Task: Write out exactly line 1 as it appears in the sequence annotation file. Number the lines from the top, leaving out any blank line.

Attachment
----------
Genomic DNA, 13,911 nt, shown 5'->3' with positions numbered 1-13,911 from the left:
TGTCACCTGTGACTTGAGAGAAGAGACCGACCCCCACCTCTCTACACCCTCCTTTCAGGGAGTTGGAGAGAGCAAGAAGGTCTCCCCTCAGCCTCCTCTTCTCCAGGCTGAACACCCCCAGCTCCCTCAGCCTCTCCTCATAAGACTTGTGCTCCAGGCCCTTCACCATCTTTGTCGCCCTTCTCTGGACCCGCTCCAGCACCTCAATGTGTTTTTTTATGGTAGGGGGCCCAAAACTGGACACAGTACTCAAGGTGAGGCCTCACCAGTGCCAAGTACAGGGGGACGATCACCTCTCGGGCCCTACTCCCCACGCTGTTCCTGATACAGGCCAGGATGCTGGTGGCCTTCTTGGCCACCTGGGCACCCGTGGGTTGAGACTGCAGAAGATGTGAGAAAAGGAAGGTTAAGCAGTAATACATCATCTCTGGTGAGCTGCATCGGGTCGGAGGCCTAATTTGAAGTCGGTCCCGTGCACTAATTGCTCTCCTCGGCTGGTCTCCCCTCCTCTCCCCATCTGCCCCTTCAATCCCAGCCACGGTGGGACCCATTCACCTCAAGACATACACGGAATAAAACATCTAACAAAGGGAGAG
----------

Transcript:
Genomic DNA, 13,911 nt, shown 5'->3' with positions numbered 1-13,911 from the left: